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Non-Reflective Glass

Non-Reflective Glass

Date posted: July 18, 2017 // Glass

If you have ever stared into a shop window and been unable to view its contents clearly, because they were obscured by your own reflection, then you will probably agree that this unwanted effect can be a bit of a nuisance. Likewise, this same effect could also interfere with the viewing of a framed work of art, or a family photograph. If, on the other hand, you have ever been suddenly blinded by the reflected glare from the windscreen of an oncoming car whilst travelling at close to the national speed limit, you would probably upgrade your assessment of this optical phenomenon from mildly annoying to decidedly dangerous. In each of the examples given, the problem could actually have been eliminated with the use of a suitably non-reflective glass.

The phenomenon is not confined to shop windows, photo frames and car windscreens, however. For example, the precision lenses contained in cameras, telescopes and binoculars, as well as in a wide variety of lesser known precision optical instruments can all be subject to this same effect, unless they have been specially treated to prevent it. Currently, the effect is prevented using one of two possible methods, both of which involve the special treatment of at least one surface of the item concerned. One method makes use of acid to produce a near-invisible etching of the glass’s surface, while the other applies a specialised coating that achieves the same effect. The result, in each case, is a non-reflective glass in which the effect of glare is eliminated.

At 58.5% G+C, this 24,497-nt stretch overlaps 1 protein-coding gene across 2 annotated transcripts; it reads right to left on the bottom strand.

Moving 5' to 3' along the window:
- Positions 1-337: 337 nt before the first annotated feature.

For windows and photo frames, for economy, the treatment need only be applied to a single side, as it is only required to limit the glare on the surface facing the observer. In optical instruments, however, the requirement will usually be for both surfaces to be treated, and while coatings are most often used for this purpose, etching may also be used for some optical components, while others may even be semi-silvered, in order to provide a reflected beam that can be used for comparison purposes in quantitative analyses.

Tinting, especially of car windscreens, is often achieved by the application of coloured films. However, unless the material used conforms to the approved optical standards, it may result in reduced driver visibility. It is far more sensible, therefore, to rely on the vehicle manufacturer for such modifications. By contrast, for many of the other applications of non-reflective glass, such as to reduce glare while simultaneously providing more energy-efficient windows, the required material is available in South Africa from an established industry leader in several areas of materials science – Labotec Industrial Technologies.

Among our company’s core services is the supply of glass with all manner of specialised properties, including resistance to heat, fire, UV light and even X-rays, as well as other forms of ionising radiation. To discuss your special needs, be sure to chat to one of our experts at LIT Africa. We look forward to hearing from you.